Therefore, more than a typology of space, the vice suggests a point of view and in particular, high views, and the exclusivity of the vision of the city as viewed from privileged places that sometimes may be unknown/unfamiliar to most people. They may include not only the views of the historical part of the city as seen from hills, such as, Aventino and Gianicolo, but also, private terraces in high-rise buildings of social/public housing as Tor Bella Monaca and Corviale.

In this thematic framework, the notion of the accidental can be found within the unexpected overlapping views as seen from different perspectives and places. The accidental emerges through the contrasts and the complexity of urban forms, their contexts and imaginaries. In this respect urban spaces are “acting with and looking at” their surroundings with pride.

Different types of “superbia” can be deciphered within the city:

  1. forms of landscape and territory: hills (usually with parks or important buildings on their tops).
  2. urban constructions: towers, monuments (in conjunction to their design and history).
  3. luxury living: penthouses & attic rooms, shopping malls.

The history of the city, from its creation to its development into a contemporary city, offers several hints as to what places can be identified as superb in Rome.

Firstly, we have “I Sette Colli di Roma” – the seven hills of Rome – that refer to the early city and all of them are located on the eastern side of Tevere river. All hills have some very important buildings, monuments or parks on their top. Aventino (Aventine Hill), Celio (Caelian Hill), and Esquilino (Esquiline Hill) [7] have parks and Villa Celimontana (the Celio). Palatino (Palatine Hill) is where an archaeological site is situated. Finally, the City Municipality House is situated on Campidoglio (Capitoline Hill), while Quirinale (Quirinal Hill) hosts the house of the President of the Italian Republic. The Interior Affairs’ Ministry occupies Viminale (Viminal Hill). Other hills are also ‘entitled’ to their own kind of ‘pride’, as analogies are drawn between them and the “magic seven” for their beauty, position, context, and for what they represent e.g. Gianicolo is very central to the inhabitants’ imaginaries and ideal visions of the city, and has become a very attractive and desirable public space. We also have the Vatican. Panoramic views of Rome are very few and that’s why all the highest spots have begun to play a very central role in inhabitants’ life and imaginaries[8]. Their centrality and importance has been acquired through experience and practising.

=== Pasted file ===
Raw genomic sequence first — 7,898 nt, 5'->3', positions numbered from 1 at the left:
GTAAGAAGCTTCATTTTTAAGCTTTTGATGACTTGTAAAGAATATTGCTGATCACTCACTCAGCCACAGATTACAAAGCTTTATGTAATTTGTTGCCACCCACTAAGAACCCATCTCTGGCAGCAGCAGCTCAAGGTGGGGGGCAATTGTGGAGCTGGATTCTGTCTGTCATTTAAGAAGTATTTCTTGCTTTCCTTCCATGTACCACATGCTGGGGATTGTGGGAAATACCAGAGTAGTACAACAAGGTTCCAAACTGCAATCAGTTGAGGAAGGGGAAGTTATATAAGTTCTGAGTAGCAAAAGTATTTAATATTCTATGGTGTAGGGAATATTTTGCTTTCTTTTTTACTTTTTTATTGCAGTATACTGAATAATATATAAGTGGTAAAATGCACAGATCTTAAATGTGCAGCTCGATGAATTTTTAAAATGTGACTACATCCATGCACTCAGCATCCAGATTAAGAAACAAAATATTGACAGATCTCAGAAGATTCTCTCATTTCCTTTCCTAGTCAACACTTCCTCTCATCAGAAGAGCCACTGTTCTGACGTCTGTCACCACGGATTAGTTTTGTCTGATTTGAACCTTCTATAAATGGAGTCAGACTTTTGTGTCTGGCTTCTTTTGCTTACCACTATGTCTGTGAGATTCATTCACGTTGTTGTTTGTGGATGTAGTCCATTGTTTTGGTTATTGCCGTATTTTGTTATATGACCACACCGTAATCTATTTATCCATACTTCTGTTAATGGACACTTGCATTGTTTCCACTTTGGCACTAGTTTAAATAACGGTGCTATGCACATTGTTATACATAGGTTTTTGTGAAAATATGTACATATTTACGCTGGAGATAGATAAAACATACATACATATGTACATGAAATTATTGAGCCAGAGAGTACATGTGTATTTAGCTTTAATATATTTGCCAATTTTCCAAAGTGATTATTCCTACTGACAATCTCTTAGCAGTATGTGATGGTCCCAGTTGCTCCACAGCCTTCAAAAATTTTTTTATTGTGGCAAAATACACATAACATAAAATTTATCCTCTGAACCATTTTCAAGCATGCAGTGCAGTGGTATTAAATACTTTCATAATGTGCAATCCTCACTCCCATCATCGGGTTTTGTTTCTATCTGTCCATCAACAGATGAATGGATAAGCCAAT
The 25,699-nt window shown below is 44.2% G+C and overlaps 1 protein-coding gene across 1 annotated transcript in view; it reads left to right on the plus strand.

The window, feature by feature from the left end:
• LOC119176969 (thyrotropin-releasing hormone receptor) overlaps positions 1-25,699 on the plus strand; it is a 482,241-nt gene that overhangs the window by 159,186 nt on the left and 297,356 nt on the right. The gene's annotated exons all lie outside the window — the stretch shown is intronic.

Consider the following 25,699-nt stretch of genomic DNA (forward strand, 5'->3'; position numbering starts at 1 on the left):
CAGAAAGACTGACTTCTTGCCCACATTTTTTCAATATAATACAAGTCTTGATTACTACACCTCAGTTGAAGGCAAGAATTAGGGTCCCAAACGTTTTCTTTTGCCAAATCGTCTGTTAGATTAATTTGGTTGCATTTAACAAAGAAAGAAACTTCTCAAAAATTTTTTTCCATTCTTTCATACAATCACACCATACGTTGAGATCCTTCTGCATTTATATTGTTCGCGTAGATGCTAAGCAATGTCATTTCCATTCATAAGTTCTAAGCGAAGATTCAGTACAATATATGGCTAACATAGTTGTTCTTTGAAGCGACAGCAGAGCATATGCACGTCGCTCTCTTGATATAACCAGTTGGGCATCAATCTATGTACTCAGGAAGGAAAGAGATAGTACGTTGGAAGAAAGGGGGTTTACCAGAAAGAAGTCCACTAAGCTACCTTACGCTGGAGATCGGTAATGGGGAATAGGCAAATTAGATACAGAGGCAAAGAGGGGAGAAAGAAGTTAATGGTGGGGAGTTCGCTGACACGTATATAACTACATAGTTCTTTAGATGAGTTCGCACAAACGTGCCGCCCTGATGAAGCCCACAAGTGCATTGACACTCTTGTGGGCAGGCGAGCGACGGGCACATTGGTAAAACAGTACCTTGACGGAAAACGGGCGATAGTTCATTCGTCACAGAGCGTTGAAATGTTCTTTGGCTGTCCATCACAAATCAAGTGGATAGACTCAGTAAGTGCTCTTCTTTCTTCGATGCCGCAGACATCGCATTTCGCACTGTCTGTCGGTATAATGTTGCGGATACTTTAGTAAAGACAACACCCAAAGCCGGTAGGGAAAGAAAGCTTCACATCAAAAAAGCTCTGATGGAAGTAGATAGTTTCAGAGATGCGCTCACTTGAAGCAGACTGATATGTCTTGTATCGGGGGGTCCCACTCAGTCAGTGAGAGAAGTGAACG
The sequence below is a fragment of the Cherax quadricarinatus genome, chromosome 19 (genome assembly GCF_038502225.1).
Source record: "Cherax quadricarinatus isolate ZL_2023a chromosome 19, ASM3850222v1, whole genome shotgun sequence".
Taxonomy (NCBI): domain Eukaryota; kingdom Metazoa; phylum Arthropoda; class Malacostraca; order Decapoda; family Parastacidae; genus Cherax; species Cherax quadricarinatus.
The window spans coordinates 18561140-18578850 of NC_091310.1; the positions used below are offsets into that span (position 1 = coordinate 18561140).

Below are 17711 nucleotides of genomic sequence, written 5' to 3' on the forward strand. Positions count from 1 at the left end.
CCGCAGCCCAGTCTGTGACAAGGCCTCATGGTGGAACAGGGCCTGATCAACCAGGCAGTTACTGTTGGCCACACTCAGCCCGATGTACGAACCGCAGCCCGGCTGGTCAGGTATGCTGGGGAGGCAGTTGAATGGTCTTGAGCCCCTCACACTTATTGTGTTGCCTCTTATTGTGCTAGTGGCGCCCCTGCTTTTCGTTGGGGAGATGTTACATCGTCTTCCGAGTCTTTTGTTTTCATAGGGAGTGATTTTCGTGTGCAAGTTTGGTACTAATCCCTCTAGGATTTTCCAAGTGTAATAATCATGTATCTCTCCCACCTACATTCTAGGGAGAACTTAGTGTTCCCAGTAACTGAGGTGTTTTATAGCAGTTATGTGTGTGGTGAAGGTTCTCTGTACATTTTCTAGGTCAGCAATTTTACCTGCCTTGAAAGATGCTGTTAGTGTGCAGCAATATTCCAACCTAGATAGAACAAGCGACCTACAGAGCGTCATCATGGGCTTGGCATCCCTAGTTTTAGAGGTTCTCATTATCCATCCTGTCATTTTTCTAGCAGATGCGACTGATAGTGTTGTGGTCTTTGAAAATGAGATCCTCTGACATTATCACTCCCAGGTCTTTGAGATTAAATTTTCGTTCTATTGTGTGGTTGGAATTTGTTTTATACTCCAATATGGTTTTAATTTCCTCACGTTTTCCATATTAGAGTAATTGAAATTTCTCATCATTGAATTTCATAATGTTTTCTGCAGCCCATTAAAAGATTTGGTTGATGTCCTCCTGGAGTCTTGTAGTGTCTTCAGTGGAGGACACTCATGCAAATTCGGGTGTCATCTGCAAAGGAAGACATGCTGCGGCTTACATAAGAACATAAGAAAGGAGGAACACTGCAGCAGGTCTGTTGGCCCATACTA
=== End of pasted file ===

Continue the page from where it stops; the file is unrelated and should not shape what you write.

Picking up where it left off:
Secondly, there is a number of monuments and towers within urban fabric, ranging from the monuments of the Ancient Rome to those of Fascism (Vittoriano). We finally, arrive to the monumentality of the Modern city after the Second World War that was produced in the eighties, namely, some highly intensive social housing projects made up of towers and high places.

There is a shift from the “monumentality” that communicates power through architecture to the “utopia” of the Modern Movement urban planning that aims to satisfy social needs. The latter include welfare and the need for shelter. The huge demand for housing was answered by powerful and very proud/superb architectonic gestures e.g. Torbella Monaca and Corviale (almost a kilometre long building. It is said to be so massive and robust as to break the Ponentino wind).

Finally, in contemporary Rome, the desire for power and exclusivity lingers on inhabiting penthouses and attic rooms. This happens in a ‘molecular’ way, individually and privately, depending on whether it can be financially affordable. Shopping malls have become privately controlled public spaces. Changing from the sacral (Vaticano), the political (Vittoriano) and the social propaganda (Corviale), Superbia has now become individual. It would be interesting therefore, to look at how people live in their attic rooms and how they occupy shopping malls, through analysing what this means, how it feels and at what kind of city they are looking at.

aims and objectives